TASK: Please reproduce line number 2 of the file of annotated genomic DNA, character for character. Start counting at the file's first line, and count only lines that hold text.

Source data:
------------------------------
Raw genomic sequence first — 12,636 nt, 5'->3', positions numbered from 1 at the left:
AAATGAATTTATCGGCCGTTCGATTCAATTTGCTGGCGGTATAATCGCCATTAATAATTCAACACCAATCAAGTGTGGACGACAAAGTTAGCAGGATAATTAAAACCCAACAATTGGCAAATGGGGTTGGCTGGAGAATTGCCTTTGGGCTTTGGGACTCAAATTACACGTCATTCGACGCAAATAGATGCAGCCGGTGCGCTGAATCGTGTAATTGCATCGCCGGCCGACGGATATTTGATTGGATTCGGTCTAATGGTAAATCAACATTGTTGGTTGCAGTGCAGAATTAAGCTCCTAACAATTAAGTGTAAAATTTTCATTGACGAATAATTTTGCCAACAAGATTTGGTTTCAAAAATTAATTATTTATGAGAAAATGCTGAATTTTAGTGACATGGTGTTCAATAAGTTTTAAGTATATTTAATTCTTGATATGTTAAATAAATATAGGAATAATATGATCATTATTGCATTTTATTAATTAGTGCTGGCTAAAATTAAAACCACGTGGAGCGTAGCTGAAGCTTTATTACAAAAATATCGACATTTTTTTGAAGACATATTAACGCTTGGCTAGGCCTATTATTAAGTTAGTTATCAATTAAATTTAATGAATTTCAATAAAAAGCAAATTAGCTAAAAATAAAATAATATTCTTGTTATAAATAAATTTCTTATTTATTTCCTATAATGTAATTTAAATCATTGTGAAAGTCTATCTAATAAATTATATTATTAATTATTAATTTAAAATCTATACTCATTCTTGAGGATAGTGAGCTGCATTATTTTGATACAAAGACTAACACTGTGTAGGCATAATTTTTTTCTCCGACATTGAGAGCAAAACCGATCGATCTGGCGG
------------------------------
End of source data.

AAATGAATTTATCGGCCGTTCGATTCAATTTGCTGGCGGTATAATCGCCATTAATAATTCAACACCAATCAAGTGTGGACGACAAAGTTAGCAGGATAATTAAAACCCAACAATTGGCAAATGGGGTTGGCTGGAGAATTGCCTTTGGGCTTTGGGACTCAAATTACACGTCATTCGACGCAAATAGATGCAGCCGGTGCGCTGAATCGTGTAATTGCATCGCCGGCCGACGGATATTTGATTGGATTCGGTCTAATGGTAAATCAACATTGTTGGTTGCAGTGCAGAATTAAGCTCCTAACAATTAAGTGTAAAATTTTCATTGACGAATAATTTTGCCAACAAGATTTGGTTTCAAAAATTAATTATTTATGAGAAAATGCTGAATTTTAGTGACATGGTGTTCAATAAGTTTTAAGTATATTTAATTCTTGATATGTTAAATAAATATAGGAATAATATGATCATTATTGCATTTTATTAATTAGTGCTGGCTAAAATTAAAACCACGTGGAGCGTAGCTGAAGCTTTATTACAAAAATATCGACATTTTTTTGAAGACATATTAACGCTTGGCTAGGCCTATTATTAAGTTAGTTATCAATTAAATTTAATGAATTTCAATAAAAAGCAAATTAGCTAAAAATAAAATAATATTCTTGTTATAAATAAATTTCTTATTTATTTCCTATAATGTAATTTAAATCATTGTGAAAGTCTATCTAATAAATTATATTATTAATTATTAATTTAAAATCTATACTCATTCTTGAGGATAGTGAGCTGCATTATTTTGATACAAAGACTAACACTGTGTAGGCATAATTTTTTTCTCCGACATTGAGAGCAAAACCGATCGATCTGGCGG